Andrew M. Winters is an Instructor of Philosophy at Slippery Rock University of Pennsylvania. His facilitation of “Live Like a Stoic for a Week” activities ties to his own efforts to incorporate Stoic practices into his everyday life.
What civically engaged projects do you do with students? What is your role?
One of the civically engaged projects I’ve done with students is to participate in the International Stoic Week “Live Like a Stoic for a Week (and Beyond)” activities, which are is modeled after the University of Exeter’s Live Like a Stoic for a Week and the Stoicism Today Blog. My role in this project is to facilitate initial satisfaction-with-life questionnaires, provide readings, and lead early-morning discussions.
Give an example of a successful project.
Fall 2016 was the second year I facilitated this program at Slippery Rock University (SRU). This year, students and members of the community met at an off-campus location at 6am (really!) Monday through Friday to work through the Stoic Week Handbook, which included Stoic texts centered on the theme of love and relationships. Participants were encouraged to complete their morning meditations (one of the program activities) prior to arriving. We would then meet to discuss the material, reflect on the previous day’s activities, and prepare for the upcoming day’s activities and obstacles. After the Stoic Week activities, students read Massimo Pigliucci’s book Answers for Aristotle (Basic Books 2012). Professor Pigliucci (City University of New York) was kind enough to come to SRU to hold an author-meets-critics session with the students and give a public lecture.
What do you think students gain from doing this civic engagement?
Students reported the following regarding their experiences:
“Live Like a Stoic for a Week was a fantastic experience. The ancient Stoic philosophers asked central questions regarding the meaning of life and the way that a meaningful life is lived. They explored methods of bettering ourselves as individuals so that we can participate in the larger whole that is our shared community. Waking up while it was still dark out and sitting around lanterns alongside friends to study the lessons of the Stoics is something that I will never forget.”
“Having the opportunity to meet with prominent philosopher Massimo Pigliucci was an invaluable experience. It is one thing to have a speaker come in, but another to have the privilege to converse with them about their ideas. The ‘author meets critics’ session allowed me to ask a question that I have been deeply curious about (regarding the origins of morality and its implications for ethics today), and I received great insight from someone who is an expert. Professor Pigliucci was amiable, respectful, and willing to engage in conversation about the different topics that students wanted to discuss. Having people such as Massimo Pigliucci come here to Slippery Rock and watching someone with his expertise interact with students and share his insight reinforces my passion to further my education in philosophy.”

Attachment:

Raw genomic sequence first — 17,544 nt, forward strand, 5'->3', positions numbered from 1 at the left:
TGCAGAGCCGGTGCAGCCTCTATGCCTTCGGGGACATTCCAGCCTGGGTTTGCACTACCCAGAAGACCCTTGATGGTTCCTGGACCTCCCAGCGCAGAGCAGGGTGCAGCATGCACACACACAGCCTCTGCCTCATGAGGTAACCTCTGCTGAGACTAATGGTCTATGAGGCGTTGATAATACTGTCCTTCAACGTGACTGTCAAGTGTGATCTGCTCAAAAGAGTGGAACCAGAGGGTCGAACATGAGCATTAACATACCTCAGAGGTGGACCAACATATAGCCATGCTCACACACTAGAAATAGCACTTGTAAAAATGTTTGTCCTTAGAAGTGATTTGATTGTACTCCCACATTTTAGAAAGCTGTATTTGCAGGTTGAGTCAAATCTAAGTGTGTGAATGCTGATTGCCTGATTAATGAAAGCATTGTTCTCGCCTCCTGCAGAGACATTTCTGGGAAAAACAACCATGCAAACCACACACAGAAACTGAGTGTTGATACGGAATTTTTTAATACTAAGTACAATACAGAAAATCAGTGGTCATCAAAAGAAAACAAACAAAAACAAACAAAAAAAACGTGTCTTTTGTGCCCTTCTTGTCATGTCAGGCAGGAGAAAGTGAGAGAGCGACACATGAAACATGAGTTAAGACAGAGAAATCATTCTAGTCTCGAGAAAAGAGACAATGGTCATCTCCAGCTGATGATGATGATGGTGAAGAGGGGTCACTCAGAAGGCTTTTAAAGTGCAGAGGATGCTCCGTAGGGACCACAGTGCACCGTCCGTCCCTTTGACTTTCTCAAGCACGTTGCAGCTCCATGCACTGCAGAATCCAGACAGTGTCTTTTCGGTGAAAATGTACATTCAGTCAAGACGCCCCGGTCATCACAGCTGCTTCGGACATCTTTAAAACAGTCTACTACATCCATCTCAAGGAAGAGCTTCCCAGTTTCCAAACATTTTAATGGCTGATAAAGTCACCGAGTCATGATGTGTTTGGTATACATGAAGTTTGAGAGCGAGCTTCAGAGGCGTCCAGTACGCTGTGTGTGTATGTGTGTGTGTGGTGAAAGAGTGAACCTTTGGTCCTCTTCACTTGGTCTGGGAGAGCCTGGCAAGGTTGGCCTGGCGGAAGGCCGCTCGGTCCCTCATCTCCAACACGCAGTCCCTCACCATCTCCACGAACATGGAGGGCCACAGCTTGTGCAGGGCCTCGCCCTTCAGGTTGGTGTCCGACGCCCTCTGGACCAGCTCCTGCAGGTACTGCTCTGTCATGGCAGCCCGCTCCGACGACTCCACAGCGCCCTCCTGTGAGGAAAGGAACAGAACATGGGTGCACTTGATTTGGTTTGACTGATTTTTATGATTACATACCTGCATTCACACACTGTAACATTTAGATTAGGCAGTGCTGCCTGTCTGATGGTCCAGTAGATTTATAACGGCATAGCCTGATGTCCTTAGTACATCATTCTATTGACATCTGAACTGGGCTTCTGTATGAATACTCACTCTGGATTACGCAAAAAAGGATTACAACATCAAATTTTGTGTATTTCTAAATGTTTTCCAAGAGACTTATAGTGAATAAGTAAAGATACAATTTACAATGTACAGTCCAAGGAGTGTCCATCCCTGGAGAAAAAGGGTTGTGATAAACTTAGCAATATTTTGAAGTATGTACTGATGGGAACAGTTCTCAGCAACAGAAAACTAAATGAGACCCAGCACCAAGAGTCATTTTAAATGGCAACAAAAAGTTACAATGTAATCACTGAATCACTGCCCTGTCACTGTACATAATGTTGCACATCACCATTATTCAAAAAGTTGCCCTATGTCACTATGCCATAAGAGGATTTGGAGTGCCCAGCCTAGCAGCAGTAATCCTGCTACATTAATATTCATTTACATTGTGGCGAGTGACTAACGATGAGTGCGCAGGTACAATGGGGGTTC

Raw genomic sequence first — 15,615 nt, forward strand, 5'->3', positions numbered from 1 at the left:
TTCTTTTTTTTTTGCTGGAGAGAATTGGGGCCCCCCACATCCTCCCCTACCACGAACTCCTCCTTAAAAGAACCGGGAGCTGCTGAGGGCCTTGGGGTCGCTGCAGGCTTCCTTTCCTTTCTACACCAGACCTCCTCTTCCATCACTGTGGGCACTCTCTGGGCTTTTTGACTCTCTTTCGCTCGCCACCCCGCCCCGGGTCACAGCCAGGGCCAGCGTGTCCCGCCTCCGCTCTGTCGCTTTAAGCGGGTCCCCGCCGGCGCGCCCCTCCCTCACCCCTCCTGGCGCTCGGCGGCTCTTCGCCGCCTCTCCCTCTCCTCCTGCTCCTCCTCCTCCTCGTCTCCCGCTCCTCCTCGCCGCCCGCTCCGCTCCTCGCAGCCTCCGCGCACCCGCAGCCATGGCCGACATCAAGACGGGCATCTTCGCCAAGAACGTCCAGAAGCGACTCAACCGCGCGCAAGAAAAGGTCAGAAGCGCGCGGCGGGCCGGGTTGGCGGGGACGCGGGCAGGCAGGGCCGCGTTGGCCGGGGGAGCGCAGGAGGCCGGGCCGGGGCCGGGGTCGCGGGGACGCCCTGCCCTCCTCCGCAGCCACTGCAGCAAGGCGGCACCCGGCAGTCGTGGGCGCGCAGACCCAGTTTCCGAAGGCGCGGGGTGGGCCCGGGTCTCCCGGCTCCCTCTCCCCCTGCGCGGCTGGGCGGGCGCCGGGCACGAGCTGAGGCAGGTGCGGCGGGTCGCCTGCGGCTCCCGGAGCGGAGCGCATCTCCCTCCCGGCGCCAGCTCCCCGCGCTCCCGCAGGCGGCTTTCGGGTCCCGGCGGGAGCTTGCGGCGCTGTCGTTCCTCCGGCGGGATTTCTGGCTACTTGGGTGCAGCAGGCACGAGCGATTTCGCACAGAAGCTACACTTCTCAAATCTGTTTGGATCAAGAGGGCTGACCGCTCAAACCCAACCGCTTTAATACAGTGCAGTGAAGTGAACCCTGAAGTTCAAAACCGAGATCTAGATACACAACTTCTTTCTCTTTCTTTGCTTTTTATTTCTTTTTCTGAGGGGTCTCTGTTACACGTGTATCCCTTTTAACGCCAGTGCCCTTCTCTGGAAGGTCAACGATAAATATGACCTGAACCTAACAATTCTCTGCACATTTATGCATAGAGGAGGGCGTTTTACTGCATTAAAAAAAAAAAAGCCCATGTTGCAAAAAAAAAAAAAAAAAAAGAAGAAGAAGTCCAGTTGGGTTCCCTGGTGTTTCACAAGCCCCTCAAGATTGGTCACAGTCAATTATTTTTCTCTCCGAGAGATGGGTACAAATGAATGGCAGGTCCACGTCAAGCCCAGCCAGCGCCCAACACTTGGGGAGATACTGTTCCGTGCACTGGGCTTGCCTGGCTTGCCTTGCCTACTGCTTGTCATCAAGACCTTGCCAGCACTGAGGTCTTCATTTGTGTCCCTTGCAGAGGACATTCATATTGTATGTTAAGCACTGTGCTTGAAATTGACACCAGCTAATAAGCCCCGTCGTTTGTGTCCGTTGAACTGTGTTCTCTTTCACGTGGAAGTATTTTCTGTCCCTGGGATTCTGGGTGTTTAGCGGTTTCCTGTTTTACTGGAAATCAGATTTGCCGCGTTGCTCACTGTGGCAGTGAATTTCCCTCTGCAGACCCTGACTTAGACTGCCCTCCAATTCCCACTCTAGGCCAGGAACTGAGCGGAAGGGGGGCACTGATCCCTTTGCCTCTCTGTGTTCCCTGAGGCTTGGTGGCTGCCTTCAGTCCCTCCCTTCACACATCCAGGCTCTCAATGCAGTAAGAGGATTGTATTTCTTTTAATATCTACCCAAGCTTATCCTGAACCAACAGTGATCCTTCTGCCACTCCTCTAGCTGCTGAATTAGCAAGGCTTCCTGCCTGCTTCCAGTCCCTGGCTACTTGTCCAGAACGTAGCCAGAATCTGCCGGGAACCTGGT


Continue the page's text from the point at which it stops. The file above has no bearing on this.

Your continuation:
What does the civic engagement project offer to wider communities?
The Live Like a Stoic for a Week (and Beyond) project has been expanding to the general local community through its support from SRU’s Center for Public Humanities, using the Old Stone House as a meeting location. In Spring 2017, the program will be also extended to the local Institute for Retirement in Learning and will be incorporated into the Humanities Ladder program and a Humanities Summer Camp at SRU. Even if community members do not adopt Stoicism, they will at least better understand how philosophical traditions and techniques can contribute to their abilities to live well.
Why do you choose to be involved?
My own involvement stems from my personal attempts to incorporate more Stoic practices into my everyday life. I have been working for the past five years to better understand how Stoic techniques can assist me in becoming more resilient to daily obstacles and stress, while becoming a more active and productive contributor to the general community. By working with students and members of the public, I am able to refine my understanding of Stoicism while sharing techniques that I have found personally beneficial.
What do you like about teaching this way? How does your civic engagement work change your relationships with students and others outside or inside of philosophy?
Some of my most powerful and memorable teaching/learning moments have taken place outside of the traditional classroom. Removing the hierarchical boundaries imposed by the traditional brick and mortar classroom setting allows students to feel free to contribute to the learning environment and recognize their own capacities to shape the discussion. Furthermore, the change of location allows me to serve the role of a moderator instead of a lecturer. This role allows me to more freely explore the ideas being discussed with the students rather than having to focus on my own intended learning objectives. I have found that the participants become more enthusiastic about the philosophical material as they are able to make meaningful connections to their own lives. Many of the participants continue to share with me the benefit of implementing Stoic techniques to current obstacles. The relationship with the participants changes from teacher-student to one of co-explorer. I believe that being able to help members of the community recognize philosophy’s capacity to assist them in living more reflective and thoughtful lives is worth waking early to greet the stars.
Do you connect your civic engagement work to larger justice issues?
One of the central themes I’ve taken with me from Stoicism is the emphasis on cosmopolitanism. I have recently been thinking about mass shootings and terrorism. The adoption of a cosmopolitan outlook may allow us to be more effective respondents so that we can prevent future travesties.